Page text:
May 1970 Popular Electronics
Table of Contents
Wax nostalgic about and learn from the history of early electronics. See articles
published October 1954 - April 1985. All copyrights are hereby acknowledged.
Acrylic wall-to-wall carpeting really came
into vogue in the late 1960s to early 1970s - just in time for the arrival of miniaturized
microelectronics (is that redundant or just superfluous?). Gate widths were being
shrunken rapidly as the birth of the
era was in its infancy (born in a 1965 paper written by Intel engineer and co-founder
Gordon Moore). The result was copious quantities of electronic gadgets being zapped
when the unsuspecting user would walk across the
Van de Graaff generator in the
form of floor covering and reach for a dial or switch. A couple thousand volts could
easily build up on a body clad in lime green polyester pants (remember the era),
then fzzzzt, there goes the clock radio or AM/FM tuner. Vacuum tube circuits from
a decade earlier never even felt the shock. Welcome to the world of
(electromagnetic pulse) and
ESD (electrostatic discharge) vulnerability.
Burning out Your Circuits Without Really Trying
By Errol J. Queen
The age of semiconductors brought with it the many advantages of subminiaturization,
cool operation, and improved performance in everything from sophisticated FM tuners
to electronic light dimmers. Diodes and transistors are not without problems, however;
as I recently discovered.
I made an excellent human treasure locator!
I am an audio-visual enthusiast and take great pains to put on semi-professional
slide shows for friends and relatives who visit us frequently. A Kodak Carousel
projector is connected through a Sound Synchronizer to a transistorized tape deck
and amplifier. The Synchronizer unit receives trip signals from one track of the
stereo tape, in turn changing the slides in coordination with pre-recorded commentary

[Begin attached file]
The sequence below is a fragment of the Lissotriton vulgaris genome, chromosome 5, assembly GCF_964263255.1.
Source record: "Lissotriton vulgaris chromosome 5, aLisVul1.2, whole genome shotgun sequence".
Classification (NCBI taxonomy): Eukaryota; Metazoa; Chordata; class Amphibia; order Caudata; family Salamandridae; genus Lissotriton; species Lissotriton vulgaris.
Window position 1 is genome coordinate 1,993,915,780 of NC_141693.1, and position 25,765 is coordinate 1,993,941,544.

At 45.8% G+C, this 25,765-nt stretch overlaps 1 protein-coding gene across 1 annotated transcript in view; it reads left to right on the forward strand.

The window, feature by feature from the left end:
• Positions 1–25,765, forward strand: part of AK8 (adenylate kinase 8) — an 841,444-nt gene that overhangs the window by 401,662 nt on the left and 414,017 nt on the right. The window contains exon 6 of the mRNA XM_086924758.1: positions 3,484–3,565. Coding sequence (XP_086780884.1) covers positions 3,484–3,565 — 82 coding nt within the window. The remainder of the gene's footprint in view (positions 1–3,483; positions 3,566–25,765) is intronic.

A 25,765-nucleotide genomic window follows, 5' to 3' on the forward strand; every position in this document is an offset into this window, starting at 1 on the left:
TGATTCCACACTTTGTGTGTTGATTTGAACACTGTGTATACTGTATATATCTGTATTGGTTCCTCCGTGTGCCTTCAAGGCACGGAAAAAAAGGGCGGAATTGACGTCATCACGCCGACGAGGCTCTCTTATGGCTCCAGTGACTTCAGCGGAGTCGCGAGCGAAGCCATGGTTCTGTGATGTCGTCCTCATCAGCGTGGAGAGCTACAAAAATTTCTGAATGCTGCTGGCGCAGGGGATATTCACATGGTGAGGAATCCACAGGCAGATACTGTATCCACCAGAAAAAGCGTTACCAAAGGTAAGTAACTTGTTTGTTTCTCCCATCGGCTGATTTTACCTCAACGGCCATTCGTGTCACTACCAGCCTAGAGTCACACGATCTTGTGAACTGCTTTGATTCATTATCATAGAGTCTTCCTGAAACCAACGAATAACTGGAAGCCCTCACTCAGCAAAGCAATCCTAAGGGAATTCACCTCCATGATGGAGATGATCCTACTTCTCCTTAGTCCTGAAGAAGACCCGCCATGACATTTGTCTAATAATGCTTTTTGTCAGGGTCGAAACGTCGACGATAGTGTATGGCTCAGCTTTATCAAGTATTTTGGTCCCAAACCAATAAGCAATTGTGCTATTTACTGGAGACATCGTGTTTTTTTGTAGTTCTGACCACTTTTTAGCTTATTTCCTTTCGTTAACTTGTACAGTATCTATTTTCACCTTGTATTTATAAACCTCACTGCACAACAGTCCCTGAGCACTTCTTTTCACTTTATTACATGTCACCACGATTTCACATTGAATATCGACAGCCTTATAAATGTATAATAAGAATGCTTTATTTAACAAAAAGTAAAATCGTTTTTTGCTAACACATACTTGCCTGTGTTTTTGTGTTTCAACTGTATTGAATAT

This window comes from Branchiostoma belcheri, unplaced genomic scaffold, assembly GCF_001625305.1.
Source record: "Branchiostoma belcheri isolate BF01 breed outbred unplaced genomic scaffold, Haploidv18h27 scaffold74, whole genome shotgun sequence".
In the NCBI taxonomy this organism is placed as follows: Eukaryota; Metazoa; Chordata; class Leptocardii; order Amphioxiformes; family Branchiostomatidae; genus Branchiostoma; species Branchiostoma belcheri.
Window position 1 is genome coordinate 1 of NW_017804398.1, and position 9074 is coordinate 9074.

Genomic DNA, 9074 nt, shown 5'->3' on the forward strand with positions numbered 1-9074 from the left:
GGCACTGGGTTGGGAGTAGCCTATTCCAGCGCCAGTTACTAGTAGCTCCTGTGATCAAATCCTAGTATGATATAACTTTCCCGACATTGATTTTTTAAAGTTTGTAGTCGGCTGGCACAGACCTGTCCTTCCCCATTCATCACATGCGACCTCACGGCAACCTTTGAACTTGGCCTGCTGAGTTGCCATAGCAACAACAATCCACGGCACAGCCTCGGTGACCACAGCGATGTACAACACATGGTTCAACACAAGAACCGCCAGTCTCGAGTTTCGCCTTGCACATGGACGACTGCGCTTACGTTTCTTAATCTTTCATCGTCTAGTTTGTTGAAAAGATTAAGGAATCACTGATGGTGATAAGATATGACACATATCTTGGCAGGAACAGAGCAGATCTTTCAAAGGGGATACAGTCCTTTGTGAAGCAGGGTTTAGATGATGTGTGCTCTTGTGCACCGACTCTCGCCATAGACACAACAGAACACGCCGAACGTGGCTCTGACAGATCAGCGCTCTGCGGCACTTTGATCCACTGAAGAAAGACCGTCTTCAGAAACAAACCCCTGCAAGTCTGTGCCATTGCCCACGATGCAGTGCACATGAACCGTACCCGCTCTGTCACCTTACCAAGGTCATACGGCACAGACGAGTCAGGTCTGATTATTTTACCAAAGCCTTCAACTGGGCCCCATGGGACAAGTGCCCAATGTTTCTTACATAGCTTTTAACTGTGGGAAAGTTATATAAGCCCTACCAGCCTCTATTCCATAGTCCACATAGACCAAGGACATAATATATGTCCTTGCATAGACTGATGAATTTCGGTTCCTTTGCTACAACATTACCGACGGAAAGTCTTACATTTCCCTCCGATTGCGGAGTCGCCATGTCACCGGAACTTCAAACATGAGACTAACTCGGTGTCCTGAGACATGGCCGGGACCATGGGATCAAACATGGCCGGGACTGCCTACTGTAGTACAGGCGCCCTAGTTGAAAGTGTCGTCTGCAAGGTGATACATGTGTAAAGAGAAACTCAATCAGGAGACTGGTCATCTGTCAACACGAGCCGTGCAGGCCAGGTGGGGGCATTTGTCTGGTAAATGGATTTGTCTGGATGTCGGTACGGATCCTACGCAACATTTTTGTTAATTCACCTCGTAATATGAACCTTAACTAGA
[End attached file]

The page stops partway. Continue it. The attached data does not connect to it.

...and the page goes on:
and music. Colored lamps light the projection screen prior to the show's beginning;
and by means of a light dimmer, the room lights and colored spots are slowly dimmed
as the first slide comes on.
Recently. in redecorating our family room, I made the mistake of having acrylic
wall-to-wall carpeting put in. I was unaware of its highly electrostatic nature,
particularly on cool winter evenings. Sparks can play havoc with apparatus containing
When my wife or I walked across the room and then touched any metal surface,
an intense spark was created. While not dangerous because of the infinitesimally
low current, the voltage was probably near 100,000 volts with sparks as long as
an inch and a half. We even found that we were able to locate metal surfaces behind
the wall plaster (such as plumbing and conduits) by walking about and probing with
a finger until a spark jumped into the wall. My wife insisted that perhaps there
were treasures buried beneath the floor and asked that I crawl along the carpeting
as a human treasure locator!
In all seriousness, the electrostatic nature of acrylic was such that within
a week I saw sparks fly into my FM tuner, lamp dimmer, and FM-AM clock radio. Each
in turn suffered semiconductor damage, which was costly and emotionally disconcerting.
At that point, I felt I would have to make a serious decision - sell the carpeting
at a tremendous loss, or sell the semiconductor equipment at a loss of dollars and
pleasure. I searched the catalogs and concluded that tube-type tuners and clock
radios were rapidly becoming a thing of the past - what with their problems of size,
heat dissipation, and lack of demand.
My problems were finally resolved when I called in the firm which sold the carpeting.
They recommended one of several available sprays, which, when applied, reduce the
charge buildup on such fibers. Powders are. also available for the same purpose.
They can be brushed into the rug, with the excess vacuumed up immediately.
If you own or plan to buy transistorized radios, amplifiers, tuners, tape decks,
light dimmers, or other appliances, make sure your carpeting is static-free.
Posted May 27, 2019